My last column focused on the idea of delayed conversions. The idea of delayed conversion refers to conversions that may start online but ultimately complete offline at a later date. Understanding the full cycle of a delayed conversion is key. Often, only the onsite portion of the conversion is measured, but that tells just a small fraction of the story. In the first column, I presented three different examples of delayed conversions:
- Financial services sites: A mortgage application is submitted online, but doesn’t actually fund until the sale closes a few months later.
- Real estate developer sites: A buyer researches a property online but purchases later through the sales office.
- Lead-generation sites: For sites that drive visitors to register as leads, there’s often an offline conversion from those leads that occurs later.
In all these cases, understanding the initial conversion is important, but understanding the delayed conversion is key — and often more valuable. If you can’t measure all the way through to the delayed conversion, it will be difficult to truly understand the Web channel’s value and how effectively your site helps you reach your business goals.
Tracking-delayed conversions can be tricky and cause difficulties in reporting and sharing data in a timely manner.
Tracking Delayed Conversion
There are a number of different ways to track delayed conversions, depending on the tools you use and the type of delayed conversions you want to measure. Here are a couple examples:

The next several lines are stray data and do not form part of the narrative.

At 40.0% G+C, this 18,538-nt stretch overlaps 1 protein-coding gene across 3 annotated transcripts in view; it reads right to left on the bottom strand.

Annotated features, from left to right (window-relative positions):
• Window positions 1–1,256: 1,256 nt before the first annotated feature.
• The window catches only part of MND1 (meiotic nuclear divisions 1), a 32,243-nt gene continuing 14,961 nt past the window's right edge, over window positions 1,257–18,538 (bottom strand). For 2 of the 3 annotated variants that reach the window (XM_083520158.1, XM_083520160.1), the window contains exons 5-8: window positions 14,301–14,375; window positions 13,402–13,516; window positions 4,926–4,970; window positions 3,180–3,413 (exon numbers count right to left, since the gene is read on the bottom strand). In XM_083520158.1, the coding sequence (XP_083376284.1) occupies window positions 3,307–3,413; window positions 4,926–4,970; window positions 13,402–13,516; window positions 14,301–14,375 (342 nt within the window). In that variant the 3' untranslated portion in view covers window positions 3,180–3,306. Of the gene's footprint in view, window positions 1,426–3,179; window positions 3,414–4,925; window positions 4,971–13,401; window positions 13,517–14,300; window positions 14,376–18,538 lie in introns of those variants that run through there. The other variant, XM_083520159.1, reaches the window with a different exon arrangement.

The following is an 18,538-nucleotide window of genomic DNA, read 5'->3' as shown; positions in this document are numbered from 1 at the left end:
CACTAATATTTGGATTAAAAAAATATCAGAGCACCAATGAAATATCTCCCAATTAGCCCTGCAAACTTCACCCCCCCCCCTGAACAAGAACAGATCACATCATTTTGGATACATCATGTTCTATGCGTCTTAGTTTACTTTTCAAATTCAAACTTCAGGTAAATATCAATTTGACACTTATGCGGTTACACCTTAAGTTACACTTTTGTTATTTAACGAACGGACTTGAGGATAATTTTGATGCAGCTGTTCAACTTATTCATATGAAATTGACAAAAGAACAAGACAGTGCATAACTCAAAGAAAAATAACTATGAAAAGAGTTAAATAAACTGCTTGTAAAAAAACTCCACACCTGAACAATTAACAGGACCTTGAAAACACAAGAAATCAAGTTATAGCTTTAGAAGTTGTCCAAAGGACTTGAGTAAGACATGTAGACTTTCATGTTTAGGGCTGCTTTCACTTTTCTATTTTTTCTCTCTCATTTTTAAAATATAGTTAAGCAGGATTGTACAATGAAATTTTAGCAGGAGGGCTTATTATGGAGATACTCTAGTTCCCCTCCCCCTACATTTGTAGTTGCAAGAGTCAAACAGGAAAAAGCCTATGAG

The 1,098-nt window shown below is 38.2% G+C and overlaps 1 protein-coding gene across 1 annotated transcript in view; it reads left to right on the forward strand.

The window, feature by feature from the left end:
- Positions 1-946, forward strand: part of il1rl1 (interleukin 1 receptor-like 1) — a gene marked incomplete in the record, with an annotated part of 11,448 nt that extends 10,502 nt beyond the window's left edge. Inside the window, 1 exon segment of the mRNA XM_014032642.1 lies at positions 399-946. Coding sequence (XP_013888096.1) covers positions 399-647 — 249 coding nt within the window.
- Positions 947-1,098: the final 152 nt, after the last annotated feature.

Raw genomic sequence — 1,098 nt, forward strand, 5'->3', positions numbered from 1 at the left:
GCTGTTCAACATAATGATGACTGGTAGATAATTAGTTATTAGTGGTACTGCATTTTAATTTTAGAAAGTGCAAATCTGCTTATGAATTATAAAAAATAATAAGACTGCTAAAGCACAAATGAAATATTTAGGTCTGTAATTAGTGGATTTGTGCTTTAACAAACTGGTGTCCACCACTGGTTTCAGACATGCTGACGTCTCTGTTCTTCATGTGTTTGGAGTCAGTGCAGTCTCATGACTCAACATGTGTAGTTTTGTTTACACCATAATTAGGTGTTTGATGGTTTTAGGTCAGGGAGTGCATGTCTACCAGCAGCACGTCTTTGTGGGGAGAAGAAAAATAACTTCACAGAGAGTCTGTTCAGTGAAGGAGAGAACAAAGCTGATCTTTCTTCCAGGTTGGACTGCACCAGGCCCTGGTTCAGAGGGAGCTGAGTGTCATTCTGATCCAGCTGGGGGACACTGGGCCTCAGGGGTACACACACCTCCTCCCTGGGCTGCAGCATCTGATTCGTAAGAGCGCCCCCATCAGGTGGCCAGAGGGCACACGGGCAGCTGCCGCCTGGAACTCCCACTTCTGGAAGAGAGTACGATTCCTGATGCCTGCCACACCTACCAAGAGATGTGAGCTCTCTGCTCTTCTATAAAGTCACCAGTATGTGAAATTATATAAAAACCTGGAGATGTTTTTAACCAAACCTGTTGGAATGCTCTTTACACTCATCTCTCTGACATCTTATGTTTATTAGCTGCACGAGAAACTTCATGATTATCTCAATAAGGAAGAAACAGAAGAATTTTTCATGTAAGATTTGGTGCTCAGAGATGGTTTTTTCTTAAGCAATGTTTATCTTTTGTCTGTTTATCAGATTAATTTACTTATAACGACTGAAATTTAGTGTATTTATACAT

- Origination/promo codes. At the most basic level, you can simply assign a code to the initial conversions or leads that come through the site. Then you can track how many of those close over a specific period (3, 6, 12 months, etc). For smaller sites, this can be just a manual process, but it quickly becomes unmanageable as the number of leads grows.
- CRM (define) systems. If you’re using a CRM tool, you can flag the opportunity as originating from the site and credit it back when the sale closes. Many analytics tools are beginning to work with systems such as salesforce.com. Many of these allow you to run reports that show conversion of opportunities, dollar value, and other metrics.
Once you can track the delayed conversions from the site, you can compare the quality of these leads or opportunities to ones you generate through a call center or other means. You may find the leads from the site close at a higher or lower rate than other opportunities. Often, we see not only different close rates but time-to-close differences as well. We also frequently see different values from site opportunities compared to opportunities that didn’t come through the site. By understanding how your site leads differ from other means, you can tune your overall strategy for generating opportunities.
Reporting in a Timely Manner
Delayed conversions can take a number of months to occur. You don’t want to hold up January’s reporting until June or July to tell the full story. One way to get around this is to set a baseline for what percentage of these leads (or initial conversions) typically close during a given period. You can use that as an estimate on a scorecard or report. This allows reporting to be provided with a reasonable turnaround, and it can be updated as time passes and more conversions are in place. Over time, estimates can be tuned and tightened up to reflect changing conversion patterns.
When you want to improve site performance through optimization efforts such as A/B or multivariate testing, measure both the initial conversion and the impact on your delayed conversion rates. This way, you can ensure you’re driving not just more opportunities but more high quality opportunities that ultimately convert into sales.
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